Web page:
Outdoors

State's second gray wolf pack confirmed

SPOKANE -- Biologists have confirmed Washington's second gray wolf pack, and an adult wolf has been equipped with a satellite-telemetry tracking collar by biologists in northeast Washington's Pend Oreille County.

On Friday, biologists with Washington Department of Fish and Wildlife and a wolf expert from the Idaho Department of Fish and Game temporarily captured a 105-pound wolf -- believed to be the alpha-male -- to equip it with a satellite-telemetry collar to track its movement. Two wolf pups also were captured, equipped with ear tags and released.

The collared wolf's movements will be monitored with data transmitted by satellite and downloaded on a computer. The Global Positioning System equipment allows monitoring without the aerial or ground tracking required in standard radio telemetry.

Biologists found earlier evidence of the wolf pack, named the Diamond Pack, through howling responses from multiple wolves of various ages, and from photos of up to four young wolves recorded on a remote, motion-triggered camera. A wolf pack is defined as two or more wolves traveling together.

Biologists with the department and the state Department of Natural Resources have been monitoring the area in recent weeks after a remote camera recorded images in May of what appeared to be an adult male and female gray wolf. The female wolf was lactating, indicating she was nursing pups.

Subsequent genetic testing of a hair sample collected from a camera station indicated the hair came from a male gray wolf from the northwestern Montana/southwestern Alberta wolf population.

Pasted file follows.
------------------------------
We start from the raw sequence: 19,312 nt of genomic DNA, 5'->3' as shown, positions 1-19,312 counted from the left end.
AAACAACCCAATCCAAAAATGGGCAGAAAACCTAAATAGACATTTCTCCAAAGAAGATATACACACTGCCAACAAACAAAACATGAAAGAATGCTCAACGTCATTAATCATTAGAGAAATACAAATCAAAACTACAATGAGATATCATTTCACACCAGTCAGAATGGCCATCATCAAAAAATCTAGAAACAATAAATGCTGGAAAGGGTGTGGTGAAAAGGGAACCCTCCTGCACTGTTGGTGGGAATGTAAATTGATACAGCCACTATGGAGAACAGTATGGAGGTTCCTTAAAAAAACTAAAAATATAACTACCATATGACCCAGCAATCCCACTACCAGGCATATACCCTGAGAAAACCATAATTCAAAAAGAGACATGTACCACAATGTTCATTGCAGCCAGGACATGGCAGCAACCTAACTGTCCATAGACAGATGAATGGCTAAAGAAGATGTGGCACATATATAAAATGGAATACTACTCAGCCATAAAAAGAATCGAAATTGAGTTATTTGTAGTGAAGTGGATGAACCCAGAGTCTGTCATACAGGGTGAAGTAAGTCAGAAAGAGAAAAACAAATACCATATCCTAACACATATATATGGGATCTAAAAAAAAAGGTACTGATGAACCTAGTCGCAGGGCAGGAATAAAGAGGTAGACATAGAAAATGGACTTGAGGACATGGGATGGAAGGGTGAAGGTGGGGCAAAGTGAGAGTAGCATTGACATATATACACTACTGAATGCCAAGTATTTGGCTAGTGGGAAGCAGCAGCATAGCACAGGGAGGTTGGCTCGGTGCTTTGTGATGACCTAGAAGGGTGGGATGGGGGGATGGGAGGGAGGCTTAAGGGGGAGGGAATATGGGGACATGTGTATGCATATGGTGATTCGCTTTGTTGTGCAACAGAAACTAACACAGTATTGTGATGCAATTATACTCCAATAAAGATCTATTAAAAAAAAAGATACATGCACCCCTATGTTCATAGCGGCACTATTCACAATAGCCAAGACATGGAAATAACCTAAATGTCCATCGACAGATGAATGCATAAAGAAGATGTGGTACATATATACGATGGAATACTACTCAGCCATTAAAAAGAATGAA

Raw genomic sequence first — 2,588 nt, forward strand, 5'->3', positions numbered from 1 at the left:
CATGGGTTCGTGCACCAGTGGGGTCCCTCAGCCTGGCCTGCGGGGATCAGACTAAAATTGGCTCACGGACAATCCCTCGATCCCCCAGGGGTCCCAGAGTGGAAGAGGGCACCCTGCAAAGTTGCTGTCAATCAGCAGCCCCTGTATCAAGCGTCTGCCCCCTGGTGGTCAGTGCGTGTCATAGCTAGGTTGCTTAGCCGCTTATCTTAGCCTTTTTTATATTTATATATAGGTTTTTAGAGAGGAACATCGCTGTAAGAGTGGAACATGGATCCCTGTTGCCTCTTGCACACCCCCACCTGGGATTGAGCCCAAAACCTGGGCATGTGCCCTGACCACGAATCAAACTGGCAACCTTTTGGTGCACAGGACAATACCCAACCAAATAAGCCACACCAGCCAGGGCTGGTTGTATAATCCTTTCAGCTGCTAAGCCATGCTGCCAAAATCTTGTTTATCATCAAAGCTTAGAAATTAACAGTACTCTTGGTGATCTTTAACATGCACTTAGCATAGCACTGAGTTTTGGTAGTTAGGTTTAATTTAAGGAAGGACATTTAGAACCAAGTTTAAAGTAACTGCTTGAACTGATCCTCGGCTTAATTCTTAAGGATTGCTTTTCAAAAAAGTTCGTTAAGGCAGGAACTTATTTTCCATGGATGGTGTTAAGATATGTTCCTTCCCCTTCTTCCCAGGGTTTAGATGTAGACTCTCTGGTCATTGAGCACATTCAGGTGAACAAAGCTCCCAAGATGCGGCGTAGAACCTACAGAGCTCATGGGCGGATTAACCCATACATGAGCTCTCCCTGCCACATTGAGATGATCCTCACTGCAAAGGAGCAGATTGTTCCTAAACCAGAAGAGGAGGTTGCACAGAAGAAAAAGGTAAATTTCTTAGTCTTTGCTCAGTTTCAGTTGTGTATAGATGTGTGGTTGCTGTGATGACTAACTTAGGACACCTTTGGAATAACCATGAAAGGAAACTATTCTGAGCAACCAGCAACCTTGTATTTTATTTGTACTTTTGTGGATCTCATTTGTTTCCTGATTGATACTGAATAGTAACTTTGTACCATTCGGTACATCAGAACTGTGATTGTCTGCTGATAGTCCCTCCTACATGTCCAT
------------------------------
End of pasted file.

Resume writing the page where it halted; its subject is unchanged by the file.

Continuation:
Biologists also conducted howling surveys, and responding howls were heard from multiple wolves.

Last summer, Washington's first breeding pair of wolves found since the 1930s was radio-collared in western Okanogan County in north-central Washington.

Biologists also have been investigating reports of wolf sightings in the Blue Mountains of southeast Washington.

Gray wolves were removed from Washington by the 1930s as a result of trapping, shooting and poisoning, and later listed as both a federal and state endangered species.

Gray wolf populations in nearby Idaho, Montana and Wyoming have rebounded in recent years as a result of federal recovery efforts in the northern Rocky Mountains. They were recently removed from the federal endangered species list in those areas and the eastern third of Washington, including Pend Oreille County.

The state is in the process of drafting a gray wolf conservation and management plan, which will be circulated for public comment later this year, and will be considered for adoption by the Washington Fish and Wildlife Commission in 2010.

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